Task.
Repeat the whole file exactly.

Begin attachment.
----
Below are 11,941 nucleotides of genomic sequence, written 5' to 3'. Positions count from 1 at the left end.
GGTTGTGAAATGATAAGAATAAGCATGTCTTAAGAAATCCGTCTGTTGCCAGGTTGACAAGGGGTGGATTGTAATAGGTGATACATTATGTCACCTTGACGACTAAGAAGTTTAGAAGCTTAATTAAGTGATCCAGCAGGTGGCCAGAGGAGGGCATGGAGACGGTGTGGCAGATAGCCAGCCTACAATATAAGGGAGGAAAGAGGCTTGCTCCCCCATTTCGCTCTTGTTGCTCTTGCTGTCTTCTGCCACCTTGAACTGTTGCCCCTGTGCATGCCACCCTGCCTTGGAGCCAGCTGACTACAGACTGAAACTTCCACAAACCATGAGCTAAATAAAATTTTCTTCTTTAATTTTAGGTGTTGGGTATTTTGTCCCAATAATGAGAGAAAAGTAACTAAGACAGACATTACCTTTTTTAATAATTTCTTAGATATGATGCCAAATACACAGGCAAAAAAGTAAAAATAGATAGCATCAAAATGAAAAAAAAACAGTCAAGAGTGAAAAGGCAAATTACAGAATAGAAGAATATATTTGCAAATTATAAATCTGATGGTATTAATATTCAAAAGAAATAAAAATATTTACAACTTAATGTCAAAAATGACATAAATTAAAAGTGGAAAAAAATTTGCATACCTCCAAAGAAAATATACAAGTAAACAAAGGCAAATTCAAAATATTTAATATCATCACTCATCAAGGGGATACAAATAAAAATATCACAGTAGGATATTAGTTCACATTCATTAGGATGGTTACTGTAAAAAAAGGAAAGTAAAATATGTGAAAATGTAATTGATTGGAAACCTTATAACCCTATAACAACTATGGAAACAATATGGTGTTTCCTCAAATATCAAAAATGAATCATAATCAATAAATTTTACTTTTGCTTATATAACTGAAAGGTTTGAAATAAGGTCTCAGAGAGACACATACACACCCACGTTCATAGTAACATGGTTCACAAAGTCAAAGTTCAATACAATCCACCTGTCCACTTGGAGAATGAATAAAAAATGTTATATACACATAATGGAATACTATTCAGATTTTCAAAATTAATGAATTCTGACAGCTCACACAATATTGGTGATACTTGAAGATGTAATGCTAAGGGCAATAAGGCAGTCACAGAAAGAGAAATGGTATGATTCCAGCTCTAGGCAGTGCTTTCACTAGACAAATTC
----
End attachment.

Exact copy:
Below are 11,941 nucleotides of genomic sequence, written 5' to 3'. Positions count from 1 at the left end.
GGTTGTGAAATGATAAGAATAAGCATGTCTTAAGAAATCCGTCTGTTGCCAGGTTGACAAGGGGTGGATTGTAATAGGTGATACATTATGTCACCTTGACGACTAAGAAGTTTAGAAGCTTAATTAAGTGATCCAGCAGGTGGCCAGAGGAGGGCATGGAGACGGTGTGGCAGATAGCCAGCCTACAATATAAGGGAGGAAAGAGGCTTGCTCCCCCATTTCGCTCTTGTTGCTCTTGCTGTCTTCTGCCACCTTGAACTGTTGCCCCTGTGCATGCCACCCTGCCTTGGAGCCAGCTGACTACAGACTGAAACTTCCACAAACCATGAGCTAAATAAAATTTTCTTCTTTAATTTTAGGTGTTGGGTATTTTGTCCCAATAATGAGAGAAAAGTAACTAAGACAGACATTACCTTTTTTAATAATTTCTTAGATATGATGCCAAATACACAGGCAAAAAAGTAAAAATAGATAGCATCAAAATGAAAAAAAAACAGTCAAGAGTGAAAAGGCAAATTACAGAATAGAAGAATATATTTGCAAATTATAAATCTGATGGTATTAATATTCAAAAGAAATAAAAATATTTACAACTTAATGTCAAAAATGACATAAATTAAAAGTGGAAAAAAATTTGCATACCTCCAAAGAAAATATACAAGTAAACAAAGGCAAATTCAAAATATTTAATATCATCACTCATCAAGGGGATACAAATAAAAATATCACAGTAGGATATTAGTTCACATTCATTAGGATGGTTACTGTAAAAAAAGGAAAGTAAAATATGTGAAAATGTAATTGATTGGAAACCTTATAACCCTATAACAACTATGGAAACAATATGGTGTTTCCTCAAATATCAAAAATGAATCATAATCAATAAATTTTACTTTTGCTTATATAACTGAAAGGTTTGAAATAAGGTCTCAGAGAGACACATACACACCCACGTTCATAGTAACATGGTTCACAAAGTCAAAGTTCAATACAATCCACCTGTCCACTTGGAGAATGAATAAAAAATGTTATATACACATAATGGAATACTATTCAGATTTTCAAAATTAATGAATTCTGACAGCTCACACAATATTGGTGATACTTGAAGATGTAATGCTAAGGGCAATAAGGCAGTCACAGAAAGAGAAATGGTATGATTCCAGCTCTAGGCAGTGCTTTCACTAGACAAATTC